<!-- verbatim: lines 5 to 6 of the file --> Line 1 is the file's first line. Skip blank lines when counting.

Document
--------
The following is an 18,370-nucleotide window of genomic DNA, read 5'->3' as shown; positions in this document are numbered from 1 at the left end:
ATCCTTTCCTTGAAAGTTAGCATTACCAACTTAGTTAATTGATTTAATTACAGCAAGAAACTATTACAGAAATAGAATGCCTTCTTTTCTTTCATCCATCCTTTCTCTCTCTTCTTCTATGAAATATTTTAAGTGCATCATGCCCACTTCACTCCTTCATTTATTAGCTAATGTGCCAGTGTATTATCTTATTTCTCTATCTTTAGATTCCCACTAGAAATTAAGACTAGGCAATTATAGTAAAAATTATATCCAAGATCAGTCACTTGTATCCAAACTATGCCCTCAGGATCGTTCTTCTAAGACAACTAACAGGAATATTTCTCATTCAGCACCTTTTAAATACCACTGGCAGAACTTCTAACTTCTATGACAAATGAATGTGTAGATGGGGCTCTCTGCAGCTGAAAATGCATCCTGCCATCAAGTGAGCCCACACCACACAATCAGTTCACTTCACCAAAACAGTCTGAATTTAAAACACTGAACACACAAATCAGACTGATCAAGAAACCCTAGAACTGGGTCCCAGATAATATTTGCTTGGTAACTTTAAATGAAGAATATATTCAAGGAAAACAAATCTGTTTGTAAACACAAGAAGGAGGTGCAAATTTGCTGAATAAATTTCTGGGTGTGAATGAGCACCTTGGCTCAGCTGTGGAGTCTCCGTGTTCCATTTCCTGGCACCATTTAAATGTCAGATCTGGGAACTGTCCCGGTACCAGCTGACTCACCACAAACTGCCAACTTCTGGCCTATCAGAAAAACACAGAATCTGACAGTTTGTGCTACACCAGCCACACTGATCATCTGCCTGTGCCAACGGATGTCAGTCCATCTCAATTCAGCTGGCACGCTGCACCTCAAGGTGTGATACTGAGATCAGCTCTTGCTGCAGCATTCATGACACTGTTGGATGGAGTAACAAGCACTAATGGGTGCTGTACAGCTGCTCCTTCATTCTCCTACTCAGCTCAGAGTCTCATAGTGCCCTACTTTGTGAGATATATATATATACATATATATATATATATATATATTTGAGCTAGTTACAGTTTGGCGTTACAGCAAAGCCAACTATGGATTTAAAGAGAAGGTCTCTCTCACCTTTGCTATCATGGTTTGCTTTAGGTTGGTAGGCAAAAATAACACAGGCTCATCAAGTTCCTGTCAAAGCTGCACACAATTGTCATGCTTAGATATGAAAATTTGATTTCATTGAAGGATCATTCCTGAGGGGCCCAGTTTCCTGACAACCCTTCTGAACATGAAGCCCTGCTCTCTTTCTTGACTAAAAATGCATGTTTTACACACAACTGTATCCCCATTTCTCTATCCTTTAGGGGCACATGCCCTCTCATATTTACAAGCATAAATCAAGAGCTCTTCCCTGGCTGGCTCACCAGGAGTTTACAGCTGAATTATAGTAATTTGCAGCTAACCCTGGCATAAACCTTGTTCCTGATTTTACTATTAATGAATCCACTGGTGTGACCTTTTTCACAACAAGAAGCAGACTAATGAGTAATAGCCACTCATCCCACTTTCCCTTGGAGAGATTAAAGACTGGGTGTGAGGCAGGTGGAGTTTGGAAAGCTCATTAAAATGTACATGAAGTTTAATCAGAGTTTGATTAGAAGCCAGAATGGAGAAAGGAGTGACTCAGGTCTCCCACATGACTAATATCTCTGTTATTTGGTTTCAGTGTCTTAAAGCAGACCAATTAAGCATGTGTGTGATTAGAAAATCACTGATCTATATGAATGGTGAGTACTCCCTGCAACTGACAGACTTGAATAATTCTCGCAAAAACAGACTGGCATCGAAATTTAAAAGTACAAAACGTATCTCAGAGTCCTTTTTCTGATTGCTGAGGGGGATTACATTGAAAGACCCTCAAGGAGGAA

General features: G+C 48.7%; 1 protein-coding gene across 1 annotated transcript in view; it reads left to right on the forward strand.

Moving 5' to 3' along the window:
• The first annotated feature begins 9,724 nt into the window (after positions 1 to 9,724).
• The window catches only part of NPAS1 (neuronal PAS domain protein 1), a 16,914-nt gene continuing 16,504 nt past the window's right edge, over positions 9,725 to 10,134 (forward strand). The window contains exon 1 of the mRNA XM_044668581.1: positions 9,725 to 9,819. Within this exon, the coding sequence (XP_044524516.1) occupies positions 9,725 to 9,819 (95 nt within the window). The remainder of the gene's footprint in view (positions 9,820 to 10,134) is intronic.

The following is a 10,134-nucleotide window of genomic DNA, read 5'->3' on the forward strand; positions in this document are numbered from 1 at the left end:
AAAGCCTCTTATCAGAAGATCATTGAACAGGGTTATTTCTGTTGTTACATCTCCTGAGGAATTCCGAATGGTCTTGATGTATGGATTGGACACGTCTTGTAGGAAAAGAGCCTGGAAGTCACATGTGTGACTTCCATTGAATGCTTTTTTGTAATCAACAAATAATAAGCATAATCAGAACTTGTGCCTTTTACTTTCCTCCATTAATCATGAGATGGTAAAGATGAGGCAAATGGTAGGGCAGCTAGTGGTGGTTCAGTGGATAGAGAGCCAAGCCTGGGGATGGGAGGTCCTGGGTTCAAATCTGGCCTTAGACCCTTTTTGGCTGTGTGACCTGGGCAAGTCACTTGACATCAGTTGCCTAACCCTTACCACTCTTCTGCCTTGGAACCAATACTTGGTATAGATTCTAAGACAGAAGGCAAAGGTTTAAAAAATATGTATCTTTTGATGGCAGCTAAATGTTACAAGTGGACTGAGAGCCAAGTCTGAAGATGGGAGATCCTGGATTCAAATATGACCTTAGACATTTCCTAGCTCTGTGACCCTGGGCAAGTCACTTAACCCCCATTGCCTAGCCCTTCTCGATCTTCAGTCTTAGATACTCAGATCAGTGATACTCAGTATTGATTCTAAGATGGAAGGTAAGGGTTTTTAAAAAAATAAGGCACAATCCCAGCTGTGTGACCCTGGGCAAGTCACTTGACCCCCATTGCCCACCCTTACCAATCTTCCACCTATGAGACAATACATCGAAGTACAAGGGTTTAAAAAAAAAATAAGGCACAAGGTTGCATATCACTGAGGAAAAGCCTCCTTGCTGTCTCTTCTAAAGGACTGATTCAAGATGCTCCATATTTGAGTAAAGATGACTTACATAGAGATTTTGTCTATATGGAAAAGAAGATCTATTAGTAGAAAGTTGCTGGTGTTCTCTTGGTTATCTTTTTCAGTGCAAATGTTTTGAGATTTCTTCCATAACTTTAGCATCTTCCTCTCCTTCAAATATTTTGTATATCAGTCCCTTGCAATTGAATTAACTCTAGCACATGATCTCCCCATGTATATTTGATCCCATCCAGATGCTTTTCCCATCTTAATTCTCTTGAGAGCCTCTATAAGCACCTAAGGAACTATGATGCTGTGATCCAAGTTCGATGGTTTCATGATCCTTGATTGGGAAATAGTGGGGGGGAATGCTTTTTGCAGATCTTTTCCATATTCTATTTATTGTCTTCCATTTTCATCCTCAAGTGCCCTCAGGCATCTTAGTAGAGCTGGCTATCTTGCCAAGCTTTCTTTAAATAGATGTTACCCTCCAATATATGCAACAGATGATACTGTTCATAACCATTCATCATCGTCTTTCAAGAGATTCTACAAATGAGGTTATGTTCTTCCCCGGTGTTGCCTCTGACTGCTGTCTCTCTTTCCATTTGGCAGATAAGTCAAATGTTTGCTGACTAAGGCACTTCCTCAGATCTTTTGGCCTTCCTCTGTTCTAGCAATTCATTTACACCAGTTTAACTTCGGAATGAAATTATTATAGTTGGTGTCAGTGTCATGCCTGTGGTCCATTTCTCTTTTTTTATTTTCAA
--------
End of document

• The first annotated feature begins 9,724 nt into the window (after positions 1 to 9,724).
• The window catches only part of NPAS1 (neuronal PAS domain protein 1), a 16,914-nt gene continuing 16,504 nt past the window's right edge, over positions 9,725 to 10,134 (forward strand). The window contains exon 1 of the mRNA XM_044668581.1: positions 9,725 to 9,819. Within this exon, the coding sequence (XP_044524516.1) occupies positions 9,725 to 9,819 (95 nt within the window). The remainder of the gene's footprint in view (positions 9,820 to 10,134) is intronic.